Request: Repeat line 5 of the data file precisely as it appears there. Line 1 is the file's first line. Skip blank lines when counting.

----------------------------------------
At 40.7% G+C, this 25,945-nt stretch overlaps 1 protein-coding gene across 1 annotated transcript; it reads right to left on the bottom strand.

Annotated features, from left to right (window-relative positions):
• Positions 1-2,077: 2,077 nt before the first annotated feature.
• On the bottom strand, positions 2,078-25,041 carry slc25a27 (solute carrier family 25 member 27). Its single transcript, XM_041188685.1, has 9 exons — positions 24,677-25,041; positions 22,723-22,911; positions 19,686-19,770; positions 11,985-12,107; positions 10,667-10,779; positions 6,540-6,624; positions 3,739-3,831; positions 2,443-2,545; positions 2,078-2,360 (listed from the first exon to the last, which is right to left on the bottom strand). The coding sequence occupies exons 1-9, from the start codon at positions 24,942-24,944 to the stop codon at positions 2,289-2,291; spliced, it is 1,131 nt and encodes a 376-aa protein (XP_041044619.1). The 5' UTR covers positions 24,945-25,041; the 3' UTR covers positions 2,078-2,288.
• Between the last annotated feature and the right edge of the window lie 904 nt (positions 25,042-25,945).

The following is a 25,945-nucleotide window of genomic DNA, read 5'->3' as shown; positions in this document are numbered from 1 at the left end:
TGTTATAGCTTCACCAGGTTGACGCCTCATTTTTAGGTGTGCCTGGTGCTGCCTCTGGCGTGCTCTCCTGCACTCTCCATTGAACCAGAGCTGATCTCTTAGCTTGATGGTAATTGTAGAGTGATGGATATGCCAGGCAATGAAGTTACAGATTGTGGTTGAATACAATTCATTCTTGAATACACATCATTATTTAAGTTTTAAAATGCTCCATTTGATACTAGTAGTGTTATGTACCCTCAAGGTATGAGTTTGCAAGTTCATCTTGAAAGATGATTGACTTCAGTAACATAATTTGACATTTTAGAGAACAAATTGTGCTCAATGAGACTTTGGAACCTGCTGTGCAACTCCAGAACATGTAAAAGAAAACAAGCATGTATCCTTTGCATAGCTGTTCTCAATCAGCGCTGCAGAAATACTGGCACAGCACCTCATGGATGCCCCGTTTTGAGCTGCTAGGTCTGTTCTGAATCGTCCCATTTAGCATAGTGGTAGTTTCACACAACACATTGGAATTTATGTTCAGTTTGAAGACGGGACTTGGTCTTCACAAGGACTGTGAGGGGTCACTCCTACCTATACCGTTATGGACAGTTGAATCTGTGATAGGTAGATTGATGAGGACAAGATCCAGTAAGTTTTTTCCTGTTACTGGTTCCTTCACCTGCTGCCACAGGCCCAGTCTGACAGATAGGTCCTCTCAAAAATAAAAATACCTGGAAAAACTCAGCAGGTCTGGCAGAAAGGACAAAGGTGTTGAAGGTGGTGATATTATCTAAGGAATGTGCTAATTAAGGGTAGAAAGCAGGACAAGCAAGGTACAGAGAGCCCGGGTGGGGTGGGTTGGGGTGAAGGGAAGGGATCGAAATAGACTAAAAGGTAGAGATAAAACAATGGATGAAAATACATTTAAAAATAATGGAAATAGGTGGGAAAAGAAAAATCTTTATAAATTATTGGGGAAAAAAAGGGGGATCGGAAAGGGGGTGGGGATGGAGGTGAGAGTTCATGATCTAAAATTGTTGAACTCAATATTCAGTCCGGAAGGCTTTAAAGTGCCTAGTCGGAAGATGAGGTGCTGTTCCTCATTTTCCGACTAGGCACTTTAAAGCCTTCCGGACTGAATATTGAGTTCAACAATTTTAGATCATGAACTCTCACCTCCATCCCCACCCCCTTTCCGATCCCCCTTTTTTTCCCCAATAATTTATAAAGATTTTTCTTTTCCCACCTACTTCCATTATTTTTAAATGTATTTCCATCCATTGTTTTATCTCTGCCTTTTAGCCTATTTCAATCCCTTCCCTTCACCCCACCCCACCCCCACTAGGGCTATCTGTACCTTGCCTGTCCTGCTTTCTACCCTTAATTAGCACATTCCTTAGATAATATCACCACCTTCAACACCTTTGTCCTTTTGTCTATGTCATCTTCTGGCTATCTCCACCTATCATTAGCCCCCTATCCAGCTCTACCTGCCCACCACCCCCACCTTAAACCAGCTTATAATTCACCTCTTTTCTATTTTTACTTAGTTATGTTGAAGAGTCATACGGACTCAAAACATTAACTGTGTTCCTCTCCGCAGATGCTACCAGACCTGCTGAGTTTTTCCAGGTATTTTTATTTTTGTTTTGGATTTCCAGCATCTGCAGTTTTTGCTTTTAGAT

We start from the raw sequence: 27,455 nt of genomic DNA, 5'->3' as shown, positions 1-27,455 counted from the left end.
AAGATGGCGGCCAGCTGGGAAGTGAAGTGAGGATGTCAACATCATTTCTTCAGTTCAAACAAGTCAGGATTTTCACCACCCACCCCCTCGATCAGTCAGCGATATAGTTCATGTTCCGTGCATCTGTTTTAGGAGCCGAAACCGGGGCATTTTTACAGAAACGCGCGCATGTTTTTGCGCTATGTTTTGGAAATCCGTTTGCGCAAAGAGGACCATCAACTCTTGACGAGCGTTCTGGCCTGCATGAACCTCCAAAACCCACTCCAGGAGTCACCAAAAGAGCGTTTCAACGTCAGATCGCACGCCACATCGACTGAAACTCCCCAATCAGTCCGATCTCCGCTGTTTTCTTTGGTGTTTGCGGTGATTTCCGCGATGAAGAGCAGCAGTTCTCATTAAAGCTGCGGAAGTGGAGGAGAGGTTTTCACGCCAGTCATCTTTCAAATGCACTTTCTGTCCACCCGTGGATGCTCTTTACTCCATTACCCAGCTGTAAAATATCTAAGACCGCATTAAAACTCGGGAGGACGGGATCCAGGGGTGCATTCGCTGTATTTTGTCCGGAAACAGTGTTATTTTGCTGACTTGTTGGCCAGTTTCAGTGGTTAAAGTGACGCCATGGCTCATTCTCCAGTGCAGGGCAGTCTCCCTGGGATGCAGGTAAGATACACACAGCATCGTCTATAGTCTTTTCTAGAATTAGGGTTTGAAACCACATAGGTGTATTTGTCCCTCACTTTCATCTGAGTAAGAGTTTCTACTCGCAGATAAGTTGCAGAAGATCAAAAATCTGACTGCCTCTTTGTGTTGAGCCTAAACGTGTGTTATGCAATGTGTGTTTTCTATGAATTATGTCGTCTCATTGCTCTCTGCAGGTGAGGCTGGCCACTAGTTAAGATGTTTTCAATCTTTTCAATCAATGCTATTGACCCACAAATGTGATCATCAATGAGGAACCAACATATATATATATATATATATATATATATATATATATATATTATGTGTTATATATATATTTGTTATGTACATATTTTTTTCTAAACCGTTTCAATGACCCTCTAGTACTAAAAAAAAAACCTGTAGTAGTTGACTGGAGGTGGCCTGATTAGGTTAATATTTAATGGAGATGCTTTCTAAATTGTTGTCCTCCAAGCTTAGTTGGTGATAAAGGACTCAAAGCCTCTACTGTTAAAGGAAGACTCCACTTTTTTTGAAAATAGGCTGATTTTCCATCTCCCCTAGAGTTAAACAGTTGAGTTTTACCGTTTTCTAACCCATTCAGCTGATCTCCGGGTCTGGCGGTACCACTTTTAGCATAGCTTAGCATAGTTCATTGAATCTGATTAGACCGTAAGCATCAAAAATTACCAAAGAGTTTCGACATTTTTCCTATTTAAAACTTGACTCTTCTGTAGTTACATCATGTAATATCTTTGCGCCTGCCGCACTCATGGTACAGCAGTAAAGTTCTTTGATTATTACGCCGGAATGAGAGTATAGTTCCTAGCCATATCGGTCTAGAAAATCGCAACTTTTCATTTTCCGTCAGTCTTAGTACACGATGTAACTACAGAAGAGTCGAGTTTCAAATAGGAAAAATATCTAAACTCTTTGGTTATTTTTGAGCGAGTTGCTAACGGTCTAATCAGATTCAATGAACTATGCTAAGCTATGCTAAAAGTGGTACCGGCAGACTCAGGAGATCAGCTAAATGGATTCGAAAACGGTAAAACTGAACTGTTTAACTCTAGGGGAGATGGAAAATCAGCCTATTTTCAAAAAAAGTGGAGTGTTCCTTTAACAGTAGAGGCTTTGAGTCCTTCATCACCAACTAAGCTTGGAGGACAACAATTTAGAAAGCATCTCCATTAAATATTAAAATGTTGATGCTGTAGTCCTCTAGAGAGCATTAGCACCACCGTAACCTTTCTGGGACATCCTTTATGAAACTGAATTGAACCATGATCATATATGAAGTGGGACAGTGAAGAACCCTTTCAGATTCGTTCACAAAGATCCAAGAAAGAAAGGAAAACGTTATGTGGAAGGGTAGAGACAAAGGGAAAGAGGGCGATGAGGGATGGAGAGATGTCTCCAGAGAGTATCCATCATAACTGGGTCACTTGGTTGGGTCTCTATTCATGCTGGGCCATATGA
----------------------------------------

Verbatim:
• Between the last annotated feature and the right edge of the window lie 904 nt (positions 25,042-25,945).